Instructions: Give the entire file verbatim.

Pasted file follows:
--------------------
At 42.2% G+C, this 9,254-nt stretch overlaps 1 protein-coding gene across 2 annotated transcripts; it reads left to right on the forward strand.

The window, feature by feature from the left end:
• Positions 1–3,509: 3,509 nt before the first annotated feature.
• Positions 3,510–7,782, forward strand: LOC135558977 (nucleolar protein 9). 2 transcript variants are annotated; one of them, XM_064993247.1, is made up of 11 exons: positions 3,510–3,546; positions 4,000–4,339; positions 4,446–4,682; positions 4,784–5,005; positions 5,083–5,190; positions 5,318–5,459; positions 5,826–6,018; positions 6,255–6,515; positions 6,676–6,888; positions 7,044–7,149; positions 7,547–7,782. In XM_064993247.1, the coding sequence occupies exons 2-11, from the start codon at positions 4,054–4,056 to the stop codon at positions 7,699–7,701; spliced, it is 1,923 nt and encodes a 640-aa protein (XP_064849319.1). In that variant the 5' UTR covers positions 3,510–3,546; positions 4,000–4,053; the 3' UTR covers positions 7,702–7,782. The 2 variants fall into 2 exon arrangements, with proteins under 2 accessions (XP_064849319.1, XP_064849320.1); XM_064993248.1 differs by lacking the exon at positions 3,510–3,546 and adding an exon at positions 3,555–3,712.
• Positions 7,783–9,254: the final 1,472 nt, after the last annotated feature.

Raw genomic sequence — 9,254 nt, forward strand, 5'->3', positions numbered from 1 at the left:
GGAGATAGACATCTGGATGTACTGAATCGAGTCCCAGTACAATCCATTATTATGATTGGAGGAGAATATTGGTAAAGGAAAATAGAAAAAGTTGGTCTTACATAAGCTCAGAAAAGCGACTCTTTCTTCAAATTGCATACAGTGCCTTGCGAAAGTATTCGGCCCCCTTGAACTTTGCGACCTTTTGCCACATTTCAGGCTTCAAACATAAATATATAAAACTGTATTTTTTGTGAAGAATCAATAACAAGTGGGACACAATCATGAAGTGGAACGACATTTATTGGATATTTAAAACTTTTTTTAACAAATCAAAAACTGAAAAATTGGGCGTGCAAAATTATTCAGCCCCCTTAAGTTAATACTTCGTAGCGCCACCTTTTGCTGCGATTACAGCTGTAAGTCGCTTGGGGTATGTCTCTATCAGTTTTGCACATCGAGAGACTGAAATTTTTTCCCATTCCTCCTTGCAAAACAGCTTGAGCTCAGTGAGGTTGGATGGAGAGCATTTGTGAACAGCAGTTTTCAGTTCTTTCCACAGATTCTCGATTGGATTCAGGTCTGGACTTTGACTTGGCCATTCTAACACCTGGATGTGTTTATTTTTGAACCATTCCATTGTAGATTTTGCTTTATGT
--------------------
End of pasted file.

At 42.2% G+C, this 9,254-nt stretch overlaps 1 protein-coding gene across 2 annotated transcripts; it reads left to right on the forward strand.

The window, feature by feature from the left end:
• Positions 1–3,509: 3,509 nt before the first annotated feature.
• Positions 3,510–7,782, forward strand: LOC135558977 (nucleolar protein 9). 2 transcript variants are annotated; one of them, XM_064993247.1, is made up of 11 exons: positions 3,510–3,546; positions 4,000–4,339; positions 4,446–4,682; positions 4,784–5,005; positions 5,083–5,190; positions 5,318–5,459; positions 5,826–6,018; positions 6,255–6,515; positions 6,676–6,888; positions 7,044–7,149; positions 7,547–7,782. In XM_064993247.1, the coding sequence occupies exons 2-11, from the start codon at positions 4,054–4,056 to the stop codon at positions 7,699–7,701; spliced, it is 1,923 nt and encodes a 640-aa protein (XP_064849319.1). In that variant the 5' UTR covers positions 3,510–3,546; positions 4,000–4,053; the 3' UTR covers positions 7,702–7,782. The 2 variants fall into 2 exon arrangements, with proteins under 2 accessions (XP_064849319.1, XP_064849320.1); XM_064993248.1 differs by lacking the exon at positions 3,510–3,546 and adding an exon at positions 3,555–3,712.
• Positions 7,783–9,254: the final 1,472 nt, after the last annotated feature.

Raw genomic sequence — 9,254 nt, forward strand, 5'->3', positions numbered from 1 at the left:
GGAGATAGACATCTGGATGTACTGAATCGAGTCCCAGTACAATCCATTATTATGATTGGAGGAGAATATTGGTAAAGGAAAATAGAAAAAGTTGGTCTTACATAAGCTCAGAAAAGCGACTCTTTCTTCAAATTGCATACAGTGCCTTGCGAAAGTATTCGGCCCCCTTGAACTTTGCGACCTTTTGCCACATTTCAGGCTTCAAACATAAATATATAAAACTGTATTTTTTGTGAAGAATCAATAACAAGTGGGACACAATCATGAAGTGGAACGACATTTATTGGATATTTAAAACTTTTTTTAACAAATCAAAAACTGAAAAATTGGGCGTGCAAAATTATTCAGCCCCCTTAAGTTAATACTTCGTAGCGCCACCTTTTGCTGCGATTACAGCTGTAAGTCGCTTGGGGTATGTCTCTATCAGTTTTGCACATCGAGAGACTGAAATTTTTTCCCATTCCTCCTTGCAAAACAGCTTGAGCTCAGTGAGGTTGGATGGAGAGCATTTGTGAACAGCAGTTTTCAGTTCTTTCCACAGATTCTCGATTGGATTCAGGTCTGGACTTTGACTTGGCCATTCTAACACCTGGATGTGTTTATTTTTGAACCATTCCATTGTAGATTTTGCTTTATGT